Windrush: Songs in a Strange Land

Welcomed by some as ‘Sons of Empire.’ Vilified by those spreading fears of a ‘black invasion.’ 70 years since the Empire Windrush carried hundreds of migrants to London, hear the Caribbean voices behind the 1940s headlines. Why did people come? What did they leave behind? And how did they shape Britain?

Entrance Hall
The British Library
96 Euston Road
London
NW1 2DB
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Start: 2018/06/01 End: 2018/10/21
£ FREE

Enslavement. Colonialism. Rebellion.

Welcomed by some as ‘Sons of Empire.’ Vilified by those spreading fears of a ‘black invasion.’ 70 years since the Empire Windrush carried hundreds of migrants to London, hear the Caribbean voices behind the 1940s headlines. Why did people come? What did they leave behind? And how did they shape Britain?

Revisit 1948 and explore how the Windrush story is much more than the dawn of British multiculturalism it has come to represent.

Learn more about the personal stories of the Windrush generation, including that of the Jamaican feminist poet Una Marson, who became the first black woman employed by the BBC. Listen to the sounds of the Caribbean, from jazz and calypso to the speeches of Marcus Garvey and personal reflections from some of the first Caribbean nurses to join the NHS.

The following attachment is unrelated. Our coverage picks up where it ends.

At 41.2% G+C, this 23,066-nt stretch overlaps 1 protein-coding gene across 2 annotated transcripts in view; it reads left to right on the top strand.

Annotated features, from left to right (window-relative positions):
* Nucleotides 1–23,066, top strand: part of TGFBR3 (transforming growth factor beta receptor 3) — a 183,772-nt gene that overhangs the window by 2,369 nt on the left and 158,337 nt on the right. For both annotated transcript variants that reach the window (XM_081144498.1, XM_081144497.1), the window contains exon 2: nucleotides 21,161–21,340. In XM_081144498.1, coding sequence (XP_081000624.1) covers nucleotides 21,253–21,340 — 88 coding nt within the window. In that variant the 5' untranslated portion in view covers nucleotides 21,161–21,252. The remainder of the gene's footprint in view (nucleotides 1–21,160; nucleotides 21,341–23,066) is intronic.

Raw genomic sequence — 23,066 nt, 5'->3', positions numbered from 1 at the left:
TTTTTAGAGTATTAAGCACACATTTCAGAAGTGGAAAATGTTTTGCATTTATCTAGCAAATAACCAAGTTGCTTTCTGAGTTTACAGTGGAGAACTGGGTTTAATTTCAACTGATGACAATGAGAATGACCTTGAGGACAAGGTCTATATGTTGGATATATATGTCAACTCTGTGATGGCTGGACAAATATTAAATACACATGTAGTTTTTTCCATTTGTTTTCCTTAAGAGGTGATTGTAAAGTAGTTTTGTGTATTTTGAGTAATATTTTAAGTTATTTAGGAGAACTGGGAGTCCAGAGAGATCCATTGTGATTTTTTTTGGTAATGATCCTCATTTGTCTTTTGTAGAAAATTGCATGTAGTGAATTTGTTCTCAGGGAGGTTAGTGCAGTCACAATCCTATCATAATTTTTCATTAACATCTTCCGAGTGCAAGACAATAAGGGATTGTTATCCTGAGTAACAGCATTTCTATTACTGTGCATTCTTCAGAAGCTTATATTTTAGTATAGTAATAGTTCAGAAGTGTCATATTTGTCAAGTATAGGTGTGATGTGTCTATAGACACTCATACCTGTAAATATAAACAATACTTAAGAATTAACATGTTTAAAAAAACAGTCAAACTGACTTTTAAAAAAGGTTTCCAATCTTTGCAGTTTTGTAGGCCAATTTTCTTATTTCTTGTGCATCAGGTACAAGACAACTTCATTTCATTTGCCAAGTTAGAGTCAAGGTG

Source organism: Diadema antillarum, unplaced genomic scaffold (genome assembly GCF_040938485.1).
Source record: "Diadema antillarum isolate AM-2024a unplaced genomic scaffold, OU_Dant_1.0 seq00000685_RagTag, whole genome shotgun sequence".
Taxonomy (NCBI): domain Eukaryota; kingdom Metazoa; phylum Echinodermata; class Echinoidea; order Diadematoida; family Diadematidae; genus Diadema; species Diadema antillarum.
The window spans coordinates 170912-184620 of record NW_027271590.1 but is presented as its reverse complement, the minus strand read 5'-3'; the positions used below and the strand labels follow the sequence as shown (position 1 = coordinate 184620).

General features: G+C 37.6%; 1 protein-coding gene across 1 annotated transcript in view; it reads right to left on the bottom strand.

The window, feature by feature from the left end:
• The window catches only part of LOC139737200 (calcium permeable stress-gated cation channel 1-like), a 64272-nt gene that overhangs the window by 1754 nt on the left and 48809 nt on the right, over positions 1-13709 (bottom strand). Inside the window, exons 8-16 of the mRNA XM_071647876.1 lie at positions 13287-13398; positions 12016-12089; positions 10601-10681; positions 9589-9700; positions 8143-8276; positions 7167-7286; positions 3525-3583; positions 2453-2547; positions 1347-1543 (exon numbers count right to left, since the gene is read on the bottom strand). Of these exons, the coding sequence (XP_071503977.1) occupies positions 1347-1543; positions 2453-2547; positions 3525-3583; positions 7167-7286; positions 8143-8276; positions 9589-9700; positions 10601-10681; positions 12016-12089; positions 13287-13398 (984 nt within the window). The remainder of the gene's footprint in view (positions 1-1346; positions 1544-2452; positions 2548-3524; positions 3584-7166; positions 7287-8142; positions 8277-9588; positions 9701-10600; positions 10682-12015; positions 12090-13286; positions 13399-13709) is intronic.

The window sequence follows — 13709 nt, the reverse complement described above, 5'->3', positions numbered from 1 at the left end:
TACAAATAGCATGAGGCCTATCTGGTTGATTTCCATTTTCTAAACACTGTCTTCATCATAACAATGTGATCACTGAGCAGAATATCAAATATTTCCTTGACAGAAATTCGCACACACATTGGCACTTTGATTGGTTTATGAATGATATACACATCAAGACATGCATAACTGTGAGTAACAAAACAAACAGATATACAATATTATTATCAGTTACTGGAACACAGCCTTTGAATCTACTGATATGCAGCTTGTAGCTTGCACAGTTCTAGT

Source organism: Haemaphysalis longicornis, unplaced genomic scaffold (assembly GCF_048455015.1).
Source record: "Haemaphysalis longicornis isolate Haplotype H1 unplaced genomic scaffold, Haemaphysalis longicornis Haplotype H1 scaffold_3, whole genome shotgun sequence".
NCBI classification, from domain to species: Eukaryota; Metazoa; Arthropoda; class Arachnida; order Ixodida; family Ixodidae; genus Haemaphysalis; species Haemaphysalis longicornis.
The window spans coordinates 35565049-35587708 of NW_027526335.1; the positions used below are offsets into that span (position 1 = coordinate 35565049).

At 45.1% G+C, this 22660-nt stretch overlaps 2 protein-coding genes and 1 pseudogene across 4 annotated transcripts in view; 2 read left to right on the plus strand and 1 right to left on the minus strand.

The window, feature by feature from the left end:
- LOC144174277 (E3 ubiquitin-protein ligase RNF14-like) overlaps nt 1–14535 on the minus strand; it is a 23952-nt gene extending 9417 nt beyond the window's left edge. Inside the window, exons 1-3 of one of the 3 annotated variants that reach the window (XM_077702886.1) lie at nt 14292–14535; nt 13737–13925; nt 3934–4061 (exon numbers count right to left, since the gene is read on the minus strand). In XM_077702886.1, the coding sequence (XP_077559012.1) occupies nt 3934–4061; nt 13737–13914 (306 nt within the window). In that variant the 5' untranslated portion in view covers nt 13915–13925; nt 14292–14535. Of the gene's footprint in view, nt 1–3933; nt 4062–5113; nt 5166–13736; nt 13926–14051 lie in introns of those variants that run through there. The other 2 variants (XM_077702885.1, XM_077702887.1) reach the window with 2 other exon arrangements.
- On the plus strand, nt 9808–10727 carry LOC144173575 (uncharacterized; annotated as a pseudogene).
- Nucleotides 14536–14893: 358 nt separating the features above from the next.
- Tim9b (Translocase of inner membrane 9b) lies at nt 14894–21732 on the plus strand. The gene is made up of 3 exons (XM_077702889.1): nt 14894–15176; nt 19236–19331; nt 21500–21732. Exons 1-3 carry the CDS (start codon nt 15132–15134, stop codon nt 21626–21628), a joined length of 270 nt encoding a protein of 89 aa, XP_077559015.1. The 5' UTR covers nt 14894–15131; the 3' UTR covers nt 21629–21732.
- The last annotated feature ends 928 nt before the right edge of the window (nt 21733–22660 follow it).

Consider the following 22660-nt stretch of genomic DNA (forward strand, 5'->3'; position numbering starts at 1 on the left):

Windrush: Songs in a Strange Land is a free exhibition at the British Library marking 70 years since the Empire Windrush arrived at Tilbury Docks on 26th June 1948, carrying over a thousand Caribbean migrants to Britain, as well as the anniversary of the British Nationality Act 1948, which established common citizenship and enabled all British subjects to settle permanently in Britain.

Using our unique collection of literature, sound recordings, personal correspondence and official reports, the British Library will be exploring the deeper reasons why the arrival of the Windrush became a symbol for the origins of British multiculturalism.

This exhibition asks where the Windrush generation came from – not simply geographically but also historically and culturally, and how they shaped British society before and after World War II. Windrush: Songs in a Strange Land will place the experiences and struggles of migrants in the mid-20th century within a larger narrative of Caribbean history and decolonisation, and explore the Windrush voyage in a broader context of migration and the cultural shifts that were taking place in British society.

The exhibits also include a number of loan items as part of the exhibition, from Lambeth Archives, George Padmore Institute and Goldsmiths University, as well as loans from individuals with personal connections to the voyage, including the novelist Andrea Levy, whose father, Winston Levy, was a passenger on board the Empire Windrush.

Elizabeth Cooper, co-curator of the exhibition and curator of Latin American and Caribbean Collections at the British Library said:

“This exhibition tells a vital story, placing the experiences and struggles of Caribbean migrants in the mid-20th century within the larger historical context of decolonisation. Windrush: Songs in a Strange Land seeks to open up a conversation about the ways slavery, colonialism, and race have through history structured British identity and society – a context that is today more relevant than ever, given the recent headlines relating to the Windrush generation. It will explore the ways that culture has been fundamental to struggles for freedom and belonging.”

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